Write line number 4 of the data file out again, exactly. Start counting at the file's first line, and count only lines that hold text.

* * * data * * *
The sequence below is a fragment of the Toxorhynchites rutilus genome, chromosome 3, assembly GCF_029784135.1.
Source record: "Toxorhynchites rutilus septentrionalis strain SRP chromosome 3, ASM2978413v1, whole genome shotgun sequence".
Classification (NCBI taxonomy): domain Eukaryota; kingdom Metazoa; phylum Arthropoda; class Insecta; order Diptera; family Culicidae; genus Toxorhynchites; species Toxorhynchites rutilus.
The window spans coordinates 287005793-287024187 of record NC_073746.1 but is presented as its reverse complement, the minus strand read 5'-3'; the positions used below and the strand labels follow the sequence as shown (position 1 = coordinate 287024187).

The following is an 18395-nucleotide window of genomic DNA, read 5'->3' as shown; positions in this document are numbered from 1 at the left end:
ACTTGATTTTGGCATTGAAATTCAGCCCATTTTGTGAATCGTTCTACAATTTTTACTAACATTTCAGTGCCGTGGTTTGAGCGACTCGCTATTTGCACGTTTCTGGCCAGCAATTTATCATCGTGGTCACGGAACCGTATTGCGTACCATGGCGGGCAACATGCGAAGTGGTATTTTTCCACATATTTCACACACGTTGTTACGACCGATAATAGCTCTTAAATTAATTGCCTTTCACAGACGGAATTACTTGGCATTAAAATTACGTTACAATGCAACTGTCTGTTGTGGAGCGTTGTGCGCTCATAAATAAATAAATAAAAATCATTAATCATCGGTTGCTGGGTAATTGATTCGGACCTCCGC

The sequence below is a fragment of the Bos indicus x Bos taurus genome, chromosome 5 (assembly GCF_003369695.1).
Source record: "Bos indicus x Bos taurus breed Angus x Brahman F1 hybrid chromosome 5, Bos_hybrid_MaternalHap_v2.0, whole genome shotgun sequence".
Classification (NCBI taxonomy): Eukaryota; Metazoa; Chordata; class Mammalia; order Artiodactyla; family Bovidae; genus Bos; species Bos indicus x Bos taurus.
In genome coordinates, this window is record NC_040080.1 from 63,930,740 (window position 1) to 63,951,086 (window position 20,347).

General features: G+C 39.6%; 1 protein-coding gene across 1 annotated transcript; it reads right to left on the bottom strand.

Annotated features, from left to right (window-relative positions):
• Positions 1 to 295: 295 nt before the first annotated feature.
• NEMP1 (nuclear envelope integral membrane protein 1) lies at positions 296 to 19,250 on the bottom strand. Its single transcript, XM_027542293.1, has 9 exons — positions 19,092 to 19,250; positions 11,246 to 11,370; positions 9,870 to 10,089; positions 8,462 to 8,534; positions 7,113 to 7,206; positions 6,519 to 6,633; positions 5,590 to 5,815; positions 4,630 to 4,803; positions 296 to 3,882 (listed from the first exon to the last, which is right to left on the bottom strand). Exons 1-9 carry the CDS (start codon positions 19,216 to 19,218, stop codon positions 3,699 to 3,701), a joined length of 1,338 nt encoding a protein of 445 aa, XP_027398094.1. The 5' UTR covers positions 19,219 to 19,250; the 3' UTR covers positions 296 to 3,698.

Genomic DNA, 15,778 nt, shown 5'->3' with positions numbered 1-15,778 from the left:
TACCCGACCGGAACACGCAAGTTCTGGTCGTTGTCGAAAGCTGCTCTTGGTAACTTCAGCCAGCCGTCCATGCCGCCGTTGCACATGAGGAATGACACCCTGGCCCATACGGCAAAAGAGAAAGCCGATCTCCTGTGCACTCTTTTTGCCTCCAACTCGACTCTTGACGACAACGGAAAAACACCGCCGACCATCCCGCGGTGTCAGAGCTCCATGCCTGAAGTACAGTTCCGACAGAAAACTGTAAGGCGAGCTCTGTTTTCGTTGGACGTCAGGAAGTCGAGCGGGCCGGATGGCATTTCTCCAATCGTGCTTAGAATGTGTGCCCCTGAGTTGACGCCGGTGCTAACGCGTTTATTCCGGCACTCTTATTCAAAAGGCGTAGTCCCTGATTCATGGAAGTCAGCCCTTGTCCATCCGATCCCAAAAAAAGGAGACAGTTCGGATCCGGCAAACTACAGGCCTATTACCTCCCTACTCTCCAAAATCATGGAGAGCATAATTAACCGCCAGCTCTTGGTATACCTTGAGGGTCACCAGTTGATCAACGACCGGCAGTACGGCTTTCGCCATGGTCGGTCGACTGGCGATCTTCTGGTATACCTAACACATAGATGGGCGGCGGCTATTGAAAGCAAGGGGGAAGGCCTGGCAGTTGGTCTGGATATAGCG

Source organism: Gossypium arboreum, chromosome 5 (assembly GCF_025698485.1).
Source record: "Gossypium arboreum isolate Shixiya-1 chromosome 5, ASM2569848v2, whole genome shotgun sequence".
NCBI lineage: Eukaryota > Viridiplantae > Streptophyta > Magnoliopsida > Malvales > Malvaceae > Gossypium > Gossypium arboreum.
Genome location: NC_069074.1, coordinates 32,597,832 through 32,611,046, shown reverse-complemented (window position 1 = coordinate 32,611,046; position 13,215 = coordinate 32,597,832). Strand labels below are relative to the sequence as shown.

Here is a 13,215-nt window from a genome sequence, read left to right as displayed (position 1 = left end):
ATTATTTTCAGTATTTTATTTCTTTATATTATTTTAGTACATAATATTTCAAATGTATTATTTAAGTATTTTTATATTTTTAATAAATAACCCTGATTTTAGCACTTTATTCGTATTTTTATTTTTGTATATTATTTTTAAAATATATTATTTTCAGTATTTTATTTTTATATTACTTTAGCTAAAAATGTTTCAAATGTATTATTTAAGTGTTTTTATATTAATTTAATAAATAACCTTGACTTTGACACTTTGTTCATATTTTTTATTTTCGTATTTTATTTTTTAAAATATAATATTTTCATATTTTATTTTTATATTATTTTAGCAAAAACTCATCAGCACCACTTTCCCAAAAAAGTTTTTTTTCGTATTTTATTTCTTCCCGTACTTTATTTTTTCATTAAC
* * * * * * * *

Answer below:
The window spans coordinates 287005793-287024187 of record NC_073746.1 but is presented as its reverse complement, the minus strand read 5'-3'; the positions used below and the strand labels follow the sequence as shown (position 1 = coordinate 287024187).